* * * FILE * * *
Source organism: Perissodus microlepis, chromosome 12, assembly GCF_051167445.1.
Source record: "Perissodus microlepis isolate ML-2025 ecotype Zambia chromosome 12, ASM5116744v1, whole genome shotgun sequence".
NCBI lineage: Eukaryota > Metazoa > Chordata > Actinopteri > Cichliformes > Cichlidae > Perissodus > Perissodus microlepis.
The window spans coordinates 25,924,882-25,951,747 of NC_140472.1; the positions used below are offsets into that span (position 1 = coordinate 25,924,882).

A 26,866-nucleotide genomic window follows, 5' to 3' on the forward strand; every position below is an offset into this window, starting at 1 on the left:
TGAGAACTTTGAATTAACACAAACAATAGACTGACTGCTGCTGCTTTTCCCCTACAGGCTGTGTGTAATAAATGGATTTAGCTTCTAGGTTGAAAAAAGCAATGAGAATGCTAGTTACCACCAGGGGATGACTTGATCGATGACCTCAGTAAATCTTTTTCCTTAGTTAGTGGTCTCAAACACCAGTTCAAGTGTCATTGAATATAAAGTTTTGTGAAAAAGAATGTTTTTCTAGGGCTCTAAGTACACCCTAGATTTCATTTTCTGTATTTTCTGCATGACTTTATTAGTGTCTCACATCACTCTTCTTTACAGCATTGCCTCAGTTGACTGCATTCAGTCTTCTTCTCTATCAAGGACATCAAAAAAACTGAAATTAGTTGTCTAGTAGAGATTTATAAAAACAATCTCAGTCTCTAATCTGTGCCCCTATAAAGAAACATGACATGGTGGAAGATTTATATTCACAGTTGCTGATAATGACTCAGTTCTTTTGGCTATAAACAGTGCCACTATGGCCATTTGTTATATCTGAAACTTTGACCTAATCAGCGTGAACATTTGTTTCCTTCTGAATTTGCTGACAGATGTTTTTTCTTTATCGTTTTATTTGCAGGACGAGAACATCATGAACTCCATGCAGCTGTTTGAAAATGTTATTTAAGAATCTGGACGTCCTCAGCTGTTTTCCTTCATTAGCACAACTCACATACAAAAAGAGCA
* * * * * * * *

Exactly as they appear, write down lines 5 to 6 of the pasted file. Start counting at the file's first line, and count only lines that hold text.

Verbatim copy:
A 26,866-nucleotide genomic window follows, 5' to 3' on the forward strand; every position below is an offset into this window, starting at 1 on the left:
TGAGAACTTTGAATTAACACAAACAATAGACTGACTGCTGCTGCTTTTCCCCTACAGGCTGTGTGTAATAAATGGATTTAGCTTCTAGGTTGAAAAAAGCAATGAGAATGCTAGTTACCACCAGGGGATGACTTGATCGATGACCTCAGTAAATCTTTTTCCTTAGTTAGTGGTCTCAAACACCAGTTCAAGTGTCATTGAATATAAAGTTTTGTGAAAAAGAATGTTTTTCTAGGGCTCTAAGTACACCCTAGATTTCATTTTCTGTATTTTCTGCATGACTTTATTAGTGTCTCACATCACTCTTCTTTACAGCATTGCCTCAGTTGACTGCATTCAGTCTTCTTCTCTATCAAGGACATCAAAAAAACTGAAATTAGTTGTCTAGTAGAGATTTATAAAAACAATCTCAGTCTCTAATCTGTGCCCCTATAAAGAAACATGACATGGTGGAAGATTTATATTCACAGTTGCTGATAATGACTCAGTTCTTTTGGCTATAAACAGTGCCACTATGGCCATTTGTTATATCTGAAACTTTGACCTAATCAGCGTGAACATTTGTTTCCTTCTGAATTTGCTGACAGATGTTTTTTCTTTATCGTTTTATTTGCAGGACGAGAACATCATGAACTCCATGCAGCTGTTTGAAAATGTTATTTAAGAATCTGGACGTCCTCAGCTGTTTTCCTTCATTAGCACAACTCACATACAAAAAGAGCA